Syrian president Bashar al Assad
Syria's President Bashar al-Assad is seen during the filming of an interview with the BBC in DamascusReuters/Sana

Syria's President Bashar al-Assad has brushed aside overtures from the US to take part in negotiations to end the country's four year civil war, saying "declarations from outside do not concern us".

In an interview with CBS on Sunday, 15 March, Kerry did not reiterate the US's usual position that Assad has to step aside as a precondition for peace talks to be successful, and when asked if the US would be prepared to talk to the Syrian dictator, he remarked "we have to negotiate in the end".

Assad though did not reject the suggestion entirely.

"We are still hearing the declarations and we should wait for actions and then decide," he said in remarks broadcast on Syrian state television and reported by Reuters.

He said that an international re-evaluation of the situation in Syria would be welcome, but called on foreign powers to stop supporting "terrorists", the term he uses for rebel groups battling to topple the government.

"Any talk on the future of the Syrian president is for the Syrian people and all the declarations from outside do not concern us," he said.

The West backs some secular rebel groups, which it is alleged to have provided arms to, and is planning to train them with Turkey to combat Islamic State (Isis) on the ground in Syria.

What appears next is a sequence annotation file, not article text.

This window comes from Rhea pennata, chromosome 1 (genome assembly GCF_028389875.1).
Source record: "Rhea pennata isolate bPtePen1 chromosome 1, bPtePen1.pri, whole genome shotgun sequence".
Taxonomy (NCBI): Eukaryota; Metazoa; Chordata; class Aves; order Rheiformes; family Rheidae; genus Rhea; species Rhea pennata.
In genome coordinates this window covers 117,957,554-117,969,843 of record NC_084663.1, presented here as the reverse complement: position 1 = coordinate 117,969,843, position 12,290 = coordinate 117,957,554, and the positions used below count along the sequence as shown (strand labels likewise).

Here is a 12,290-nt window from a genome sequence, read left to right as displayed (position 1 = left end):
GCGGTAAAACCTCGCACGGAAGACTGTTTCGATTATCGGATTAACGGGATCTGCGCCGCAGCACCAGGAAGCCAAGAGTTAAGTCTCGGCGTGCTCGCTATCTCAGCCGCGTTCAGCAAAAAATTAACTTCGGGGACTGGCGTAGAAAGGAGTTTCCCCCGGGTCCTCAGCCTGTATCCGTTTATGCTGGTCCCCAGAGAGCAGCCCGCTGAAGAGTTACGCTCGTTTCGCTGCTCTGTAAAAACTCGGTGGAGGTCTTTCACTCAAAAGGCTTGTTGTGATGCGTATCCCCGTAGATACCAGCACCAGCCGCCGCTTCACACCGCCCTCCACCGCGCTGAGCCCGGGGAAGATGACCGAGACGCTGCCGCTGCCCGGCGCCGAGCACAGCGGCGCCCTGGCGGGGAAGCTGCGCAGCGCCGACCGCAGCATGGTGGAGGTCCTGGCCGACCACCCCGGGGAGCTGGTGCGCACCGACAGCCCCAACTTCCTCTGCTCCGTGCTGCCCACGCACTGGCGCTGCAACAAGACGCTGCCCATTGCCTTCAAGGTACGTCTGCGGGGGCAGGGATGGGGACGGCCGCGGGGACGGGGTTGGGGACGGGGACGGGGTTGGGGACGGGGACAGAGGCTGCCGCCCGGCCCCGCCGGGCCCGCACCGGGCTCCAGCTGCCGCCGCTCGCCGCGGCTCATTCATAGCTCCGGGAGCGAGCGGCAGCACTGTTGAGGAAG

Both Syria and the US-led coalition have launched air strikes against common enemy IS, though they have not coordinated their attacks.

In the interview, Kerry said that increased international pressure may be necessary to bring Assad back to the negotiating table.

"What we're pushing for is to get him [Assad] to come and do that, and it may require that there be increased pressure on him of various kinds in order to do that," Kerry said.

Talks between Assad's government and rebel groups convened in Geneva in December but collapsed in their initial stages, and subsequent talks organised by Russia in December were boycotted by rebel groups.

The civil war in Syria, which moved into its fifth year on Sunday, has claimed more than 200,000 lives and made millions homeless.

Turkish Foreign Minister Mevlut Cavusoglu criticised Kerry for suggesting Assad should be part of negotiations.

"You are going to have what [kind of] negotiations with a regime that has killed over 200,000 people and has used chemical weapons?" he asked, in remarks quoted by the state Anatolia news agency. "Up until now, what result has been reached [with the regime] through negotiations?"

The US came close to launching air strikes against Syrian regime targets in 2013 after allegations it had used chemical weapons against civilians.